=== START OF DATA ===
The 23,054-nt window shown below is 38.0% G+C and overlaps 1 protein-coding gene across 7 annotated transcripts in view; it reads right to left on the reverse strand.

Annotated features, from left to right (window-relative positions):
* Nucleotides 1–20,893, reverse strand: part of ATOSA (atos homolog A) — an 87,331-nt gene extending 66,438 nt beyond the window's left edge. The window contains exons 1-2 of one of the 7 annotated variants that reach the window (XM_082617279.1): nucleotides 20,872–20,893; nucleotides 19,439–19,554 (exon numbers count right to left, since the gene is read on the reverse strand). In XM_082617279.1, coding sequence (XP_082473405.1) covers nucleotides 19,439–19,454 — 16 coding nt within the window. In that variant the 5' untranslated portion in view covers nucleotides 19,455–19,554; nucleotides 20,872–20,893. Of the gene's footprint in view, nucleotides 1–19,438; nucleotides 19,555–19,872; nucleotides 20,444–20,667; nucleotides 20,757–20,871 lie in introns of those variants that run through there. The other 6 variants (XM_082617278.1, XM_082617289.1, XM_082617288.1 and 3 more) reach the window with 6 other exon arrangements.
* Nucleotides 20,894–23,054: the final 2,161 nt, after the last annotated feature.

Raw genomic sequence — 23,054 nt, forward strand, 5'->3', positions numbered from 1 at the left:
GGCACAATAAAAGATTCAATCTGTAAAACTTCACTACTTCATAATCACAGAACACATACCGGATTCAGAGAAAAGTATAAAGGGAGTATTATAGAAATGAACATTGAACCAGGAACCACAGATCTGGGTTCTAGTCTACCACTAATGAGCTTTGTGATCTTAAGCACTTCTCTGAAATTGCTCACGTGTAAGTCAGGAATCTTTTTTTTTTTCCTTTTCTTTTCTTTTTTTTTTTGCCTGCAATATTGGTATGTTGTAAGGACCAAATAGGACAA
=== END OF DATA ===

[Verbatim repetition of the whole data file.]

The 23,054-nt window shown below is 38.0% G+C and overlaps 1 protein-coding gene across 7 annotated transcripts in view; it reads right to left on the reverse strand.

Annotated features, from left to right (window-relative positions):
* Nucleotides 1–20,893, reverse strand: part of ATOSA (atos homolog A) — an 87,331-nt gene extending 66,438 nt beyond the window's left edge. The window contains exons 1-2 of one of the 7 annotated variants that reach the window (XM_082617279.1): nucleotides 20,872–20,893; nucleotides 19,439–19,554 (exon numbers count right to left, since the gene is read on the reverse strand). In XM_082617279.1, coding sequence (XP_082473405.1) covers nucleotides 19,439–19,454 — 16 coding nt within the window. In that variant the 5' untranslated portion in view covers nucleotides 19,455–19,554; nucleotides 20,872–20,893. Of the gene's footprint in view, nucleotides 1–19,438; nucleotides 19,555–19,872; nucleotides 20,444–20,667; nucleotides 20,757–20,871 lie in introns of those variants that run through there. The other 6 variants (XM_082617278.1, XM_082617289.1, XM_082617288.1 and 3 more) reach the window with 6 other exon arrangements.
* Nucleotides 20,894–23,054: the final 2,161 nt, after the last annotated feature.

Raw genomic sequence — 23,054 nt, forward strand, 5'->3', positions numbered from 1 at the left:
GGCACAATAAAAGATTCAATCTGTAAAACTTCACTACTTCATAATCACAGAACACATACCGGATTCAGAGAAAAGTATAAAGGGAGTATTATAGAAATGAACATTGAACCAGGAACCACAGATCTGGGTTCTAGTCTACCACTAATGAGCTTTGTGATCTTAAGCACTTCTCTGAAATTGCTCACGTGTAAGTCAGGAATCTTTTTTTTTTTCCTTTTCTTTTCTTTTTTTTTTTGCCTGCAATATTGGTATGTTGTAAGGACCAAATAGGACAA